Dietary supplements no excuse for testing positive
“Of the 5,000 tests we took at the Olympics in China there were around ten positive tests,” added the Swede, who is also the World Anti-Doping Agency’s (WADA) vice-president. Ljungqvist was speaking in the wake of a warning about supplements last month from Sweden’s Sports Council.
The council has warned elite athletes that such products were best avoided as there was no way of knowing what went into them. “It’s an aggressive and unregulated market,” Ljungqvist said, adding that such supplements were in most cases unnecessary. “If someone is suffering from a deficiency then OK, but it should be diagnosed. There are those who live in bad conditions temporarily. They can possibly supplement a deficient diet, but adding it to a regular normal diet is like flushing money down the toilet,” he said.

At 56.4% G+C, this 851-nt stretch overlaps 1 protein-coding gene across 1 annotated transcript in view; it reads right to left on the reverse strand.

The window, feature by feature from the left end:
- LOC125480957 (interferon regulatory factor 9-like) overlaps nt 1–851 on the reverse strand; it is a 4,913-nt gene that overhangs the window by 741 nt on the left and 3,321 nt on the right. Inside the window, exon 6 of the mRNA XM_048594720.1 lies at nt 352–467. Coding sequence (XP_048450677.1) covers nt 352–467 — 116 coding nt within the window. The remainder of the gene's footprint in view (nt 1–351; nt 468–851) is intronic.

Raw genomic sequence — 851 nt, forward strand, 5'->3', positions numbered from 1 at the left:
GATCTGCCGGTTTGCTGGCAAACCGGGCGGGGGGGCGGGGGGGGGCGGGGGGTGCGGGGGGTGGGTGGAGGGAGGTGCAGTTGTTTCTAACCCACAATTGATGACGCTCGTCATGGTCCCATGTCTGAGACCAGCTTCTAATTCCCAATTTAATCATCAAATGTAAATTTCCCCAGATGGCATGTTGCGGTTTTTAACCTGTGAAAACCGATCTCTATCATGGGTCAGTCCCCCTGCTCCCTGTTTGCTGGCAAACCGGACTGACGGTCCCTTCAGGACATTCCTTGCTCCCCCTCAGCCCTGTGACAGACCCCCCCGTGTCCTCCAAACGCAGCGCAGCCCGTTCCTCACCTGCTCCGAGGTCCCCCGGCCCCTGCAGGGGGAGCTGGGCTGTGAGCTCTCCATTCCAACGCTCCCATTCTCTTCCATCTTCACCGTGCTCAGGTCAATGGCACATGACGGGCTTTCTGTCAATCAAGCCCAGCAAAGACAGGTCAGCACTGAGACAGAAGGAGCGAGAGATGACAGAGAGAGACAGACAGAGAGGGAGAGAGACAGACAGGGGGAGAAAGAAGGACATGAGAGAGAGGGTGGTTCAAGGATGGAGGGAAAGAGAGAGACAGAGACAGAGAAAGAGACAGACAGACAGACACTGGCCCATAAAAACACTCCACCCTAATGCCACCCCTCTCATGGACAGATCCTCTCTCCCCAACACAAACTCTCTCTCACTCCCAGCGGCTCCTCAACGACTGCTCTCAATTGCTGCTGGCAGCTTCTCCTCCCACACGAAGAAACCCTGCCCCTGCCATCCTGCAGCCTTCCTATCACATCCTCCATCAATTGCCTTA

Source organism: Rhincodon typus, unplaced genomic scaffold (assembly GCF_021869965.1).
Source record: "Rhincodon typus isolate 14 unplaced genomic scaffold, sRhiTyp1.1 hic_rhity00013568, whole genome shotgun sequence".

Ljungqvist also advised athletes to contact their doctor if they felt they needed supplements, saying it was the only way to be sure they didn’t fall foul of anti-doping legislation. “If you get something on prescription then it’s part of a group of medicines that go through very strict and rigorous controls. If you buy them over the counter there’s not the same kind of rigorous control,” he said.
The former Olympic high jumper said the principle of strict liability would continue to apply to all athletes, not just with regard to supplements but also to regular foodstuffs.
Ljungqvist said everything athletes ingest — including allegedly contaminated food — is their responsibility. “Elite athletes today are educated professionals and, like all other professionals, they have a responsibility to know what is acceptable. The first time I heard of an athlete stating he tested positive because he had eaten contaminated meat was in the beginning of the eighties, so this is an old story.”